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Corporate governance

Celltrion makes first step in streamlining governance structure

The structural change projected to accelerate the era of second-generation management led by the founder's two sons

By Sep 17, 2021 (Gmt+09:00)

Celltrion founder and honorary chairman Seo Jung-jin speaking at JPMorgan Healthcare Conference last year.
Celltrion founder and honorary chairman Seo Jung-jin speaking at JPMorgan Healthcare Conference last year.

South Korea’s pharmaceutical conglomerate Celltrion Group has made its very first step in reforming corporate governance structure by merging three private units into a single entity.

The group’s three unlisted companies Celltrion Holdings, Celltrion Healthcare Holdings and Celltrion Skincure held shareholder meetings on Sept. 16 to approve their three-way merger into a single entity. Sources say that the new entity, to be created by Nov. 1, will likely maintain the name of Celltrion Holdings.  

The group founder and honorary Chairman Seo Jung-jin owns controlling stakes in all three companies: 95.5% in Celltrion Holdings, 100% in Celltrion Healthcare Holdings and 70.2% in Celltrion Skincure.

Celltrion Group in Sept. 2020 had also announced that it will also merge its three publicly listed units, namely Celltrion Inc., Celltrion Pharm Inc. and Celltrion Healthcare Co. as part of its plan to strengthen financial stability.

But others note that the streamlining of the governance structure is a means of preparing for the succession of management to the two sons of Seo Jung-jin. The elder son Seo Jin-seok is currently serving as the senior vice president at Celltrion, whereas the younger son Seo Joon-seok is an executive director at Celltrion Healthcare.

Celltrion founder's elder son Seo Jin-seok (left) and Seo Joon-seok (right).
Celltrion founder's elder son Seo Jin-seok (left) and Seo Joon-seok (right).

Celltrion currently is responsible for the development and manufacturing of biosimilars, while Celltrion Pharm and Celltrion Healthcare are in charge of sales and distribution of the products. Celltrion Pharm has presence in the domestic market, whereas Celltrion Healthcare is an overseas-oriented unit.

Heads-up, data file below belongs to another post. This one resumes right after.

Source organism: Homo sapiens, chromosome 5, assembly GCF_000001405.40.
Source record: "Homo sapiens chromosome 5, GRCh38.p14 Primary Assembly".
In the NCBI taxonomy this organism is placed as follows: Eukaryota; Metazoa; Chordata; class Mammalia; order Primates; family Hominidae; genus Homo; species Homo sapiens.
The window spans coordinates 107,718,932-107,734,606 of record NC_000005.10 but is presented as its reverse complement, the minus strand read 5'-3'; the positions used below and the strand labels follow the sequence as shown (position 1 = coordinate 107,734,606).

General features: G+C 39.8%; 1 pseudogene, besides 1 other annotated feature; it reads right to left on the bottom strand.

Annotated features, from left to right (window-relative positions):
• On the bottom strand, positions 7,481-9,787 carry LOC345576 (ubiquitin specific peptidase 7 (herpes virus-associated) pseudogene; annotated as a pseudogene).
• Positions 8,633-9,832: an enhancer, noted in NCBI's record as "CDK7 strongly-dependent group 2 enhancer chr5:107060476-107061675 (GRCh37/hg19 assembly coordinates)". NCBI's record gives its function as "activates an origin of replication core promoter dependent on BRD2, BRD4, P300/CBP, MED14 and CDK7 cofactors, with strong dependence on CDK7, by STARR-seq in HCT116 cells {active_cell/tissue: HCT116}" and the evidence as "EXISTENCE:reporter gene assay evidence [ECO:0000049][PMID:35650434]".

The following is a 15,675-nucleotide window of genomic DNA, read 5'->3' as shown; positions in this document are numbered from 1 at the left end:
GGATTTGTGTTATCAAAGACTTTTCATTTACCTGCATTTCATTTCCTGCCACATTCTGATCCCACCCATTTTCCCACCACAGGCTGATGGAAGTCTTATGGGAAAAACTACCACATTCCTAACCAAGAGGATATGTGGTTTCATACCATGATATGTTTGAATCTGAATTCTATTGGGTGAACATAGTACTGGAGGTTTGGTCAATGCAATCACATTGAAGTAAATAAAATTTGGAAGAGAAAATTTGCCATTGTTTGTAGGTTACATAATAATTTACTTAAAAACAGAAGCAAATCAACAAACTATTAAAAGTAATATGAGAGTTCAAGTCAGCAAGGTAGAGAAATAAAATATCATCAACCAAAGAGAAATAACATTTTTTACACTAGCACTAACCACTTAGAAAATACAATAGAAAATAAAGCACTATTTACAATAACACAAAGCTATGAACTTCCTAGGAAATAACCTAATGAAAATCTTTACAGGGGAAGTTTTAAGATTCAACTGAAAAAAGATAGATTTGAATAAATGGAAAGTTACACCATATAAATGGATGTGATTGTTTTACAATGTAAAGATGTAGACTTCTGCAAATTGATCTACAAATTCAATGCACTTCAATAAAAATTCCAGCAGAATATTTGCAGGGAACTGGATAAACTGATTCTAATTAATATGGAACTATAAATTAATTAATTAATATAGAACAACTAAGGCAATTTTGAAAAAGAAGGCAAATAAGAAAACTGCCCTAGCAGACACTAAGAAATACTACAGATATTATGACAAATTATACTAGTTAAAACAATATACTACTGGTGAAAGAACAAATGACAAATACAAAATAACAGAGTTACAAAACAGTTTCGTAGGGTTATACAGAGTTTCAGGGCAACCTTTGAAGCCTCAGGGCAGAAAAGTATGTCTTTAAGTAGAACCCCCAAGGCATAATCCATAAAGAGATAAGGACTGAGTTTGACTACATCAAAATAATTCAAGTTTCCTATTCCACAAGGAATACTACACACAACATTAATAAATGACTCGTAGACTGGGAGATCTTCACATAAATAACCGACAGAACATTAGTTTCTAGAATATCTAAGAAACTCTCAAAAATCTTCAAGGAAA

In such a structure, Celltrion Group has been facing criticisms on unfair business practices. Celltrion as of 2019 recorded the highest portion of intra-group transactions among the country’s 64 largest conglomerates, with 37.3%. Such a high proportion fueled public criticisms around anti-competition.

Celltrion’s three publicly traded units are projected to complete the merger within the first half of next year.

“The merger of the public companies depends on the merger schedule of our private units, meaning that it will likely be pushed back to next year,” said a Celltrion representative.

The structure of the merger of its public units has not been finalized yet. Celltrion Group can either merge all three companies at once, or Celltrion can be first merged with one of the two other companies.

Currently, Celltrion Holdings owns Celltrion, which in turn owns Celltrion Pharm. On the other hand, Celltrion Holdings directly owns Celltrion Healthcare without Celltrion as an intermediate firm. Experts thus project that Celltrion might be merged first with its subsidiary Celltrion Pharm prior to being merged with Celltrion Healthcare.

Write to Jae-young Han at jyhan@hankyung.com

Daniel Cho edited this article.

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